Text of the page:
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What is theology?
How does it differ from religion?
What does God (or
god) have to do with it?
Many people confuse the word “religion” with the word “belief” (or “theology”) and this has a crippling effect on dialogue about what people believe and what they practice.
A theology is a package of beliefs. A belief is something a person accepts as true, either without or against evidence (for example, that Jesus was born of a virgin or that he is the Son of God).
The literal meaning of theology is the study of god(s), but the term has been expanded to include the study of a wide variety religious beliefs and ideas. These ideas are generally associated with God, such as an afterlife, heaven and hell, the soul, spirits and demons, Satan and others, as well as the truth of certain scriptural narratives.
A personal theology is made up of an individual’s beliefs. One such belief, of course, may be that there are no gods. A religious theology is the package of beliefs promoted by a specific religion, which its adherents are taught within that religion. The Catholic theology is, for example, taught to children and to converts through a catechism (a teaching system based on a question/answer methodology). Elements of the theology are constantly espoused and reinforced in liturgy and scriptures.
A religion, on the other hand, contains much more than its theology. It includes such things as traditional foods, rituals, music and dances, a system of ethics, history, languages, folklore, customs, literature, holidays and holiday practices, and even ways of swearing at someone. Although these may have been originally influenced by theology, they are by now quite separable from theology.
I don't completely agree with their list note, but it will do to communicate the concept of the components of a religion. The diagram illustrates how a component, such as the black one labeled “theology,” can be removed like a piece of a pie. Having removed that slab from the pie, one can make changes to the theology and then slide it back into place. Same religion, new theology.
Allow me to use myself as an example, since I am the only person I know whose personal theology I can describe with confidence.
My religion is Judaism, and I am very involved in that religion. Had I been born a Muslim, I probably would be a Muslim today; in fact had I been born into practically any of the major religions, I would probably profess that religion. But I was born Jewish and that’s what I am. I go to synagogue regularly and I wear a kippah (yarmulke) even when I’m not in the synagogue. I try to follow as many of the practices of my religion as are feasible in modern times.
My theology is something else. I love the Jewish God and often have a one-way interaction with Him, both formally through Jewish liturgy and informally when I perform the morning, evening and meal-associated practices of Judaism. Admittedly, I get very little tangible insights from these sessions, but they provide me with satisfaction and some of the benefits of meditation.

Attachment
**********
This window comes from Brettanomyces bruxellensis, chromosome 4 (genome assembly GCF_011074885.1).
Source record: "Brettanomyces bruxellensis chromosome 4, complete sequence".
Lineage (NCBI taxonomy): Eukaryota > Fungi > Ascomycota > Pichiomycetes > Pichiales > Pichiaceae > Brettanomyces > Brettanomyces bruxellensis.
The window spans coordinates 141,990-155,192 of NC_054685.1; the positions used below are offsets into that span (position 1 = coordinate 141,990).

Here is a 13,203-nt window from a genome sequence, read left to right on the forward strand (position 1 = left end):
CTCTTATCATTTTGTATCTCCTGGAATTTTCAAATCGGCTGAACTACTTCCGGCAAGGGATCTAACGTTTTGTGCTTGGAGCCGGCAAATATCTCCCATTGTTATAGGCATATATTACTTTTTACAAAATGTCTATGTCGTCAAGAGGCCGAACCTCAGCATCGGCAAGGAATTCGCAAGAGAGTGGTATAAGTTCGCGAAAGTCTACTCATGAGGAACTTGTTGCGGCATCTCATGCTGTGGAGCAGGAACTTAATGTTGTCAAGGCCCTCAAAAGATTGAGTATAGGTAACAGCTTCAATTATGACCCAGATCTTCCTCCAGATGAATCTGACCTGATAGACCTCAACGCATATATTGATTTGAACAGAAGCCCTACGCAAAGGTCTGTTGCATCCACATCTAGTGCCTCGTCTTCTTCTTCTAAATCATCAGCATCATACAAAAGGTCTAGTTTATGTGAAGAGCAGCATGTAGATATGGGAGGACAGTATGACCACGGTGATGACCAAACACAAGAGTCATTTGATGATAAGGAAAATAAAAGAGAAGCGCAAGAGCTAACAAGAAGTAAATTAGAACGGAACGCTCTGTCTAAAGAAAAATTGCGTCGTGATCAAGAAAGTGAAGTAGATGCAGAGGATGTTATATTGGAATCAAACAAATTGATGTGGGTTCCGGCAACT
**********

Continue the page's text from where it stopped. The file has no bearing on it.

However, I don’t believe the Jewish God exists. Nor do I believe in the Biblical creation story, or in Noah and his ark, or in most of the narratives of the Jewish Bible. In fact, I believe in very little of the theology of the Jewish religion. Through the very natural process of observation, and keeping clear what I have learned through scientific literature, I have gradually developed my own set of beliefs, a personal theology quite different from, but very influenced by my Judaism.
In my personal theology, I don’t think the Jewish God is real, nor do I believe in the deity of any other religion, Abrahamic or Eastern. But I do believe there is a deity that created our Universe, about which I know nothing more than that it created the Universe, and that it had a purpose in doing so. I have chosen to call this god yotzer, which is Hebrew for “creator.” That makes me somewhat like a deist, although there are differences between their theology and mine that I will discuss in a later posting.
Then what about God? How can I love something that doesn’t exist? I think of God as a human-created avatar for yotzer. I believe that yotzer itself built into our evolutionary program a need for such an avatar, and that each religion, formal and informal, has created one, as a stand-in for yotzer, because yotzer is far too transcendent to meet my needs and those of all humans.
Who wrote the Bible? In my theology, not God, but rather, extraordinary humans with a sublime (though not divine) set of messages to convey. I treat the Jewish Bible and the miracles it describes, as well as much of its narrative, as myths, parables, remarkable pointers to an ethical life, and in many cases, poetry at its best. I feel that the Hebrew Scriptures are among the best literature ever produced and I study it for the multiple levels of meaning in it. I value it even more because it was written by humans in their search for the meaning of life, and not given us by a benign super-being.
I’d like to believe there are a lot of people who, like me, have adjusted their theology as they have learned, experienced and considered today’s science, without abandoning their religion. Atheism is not a religion, it is a component of a theology, which itself is a small component of a religion. It is, in fact, perfectly consistent to belong to a particular religion and still be an atheist.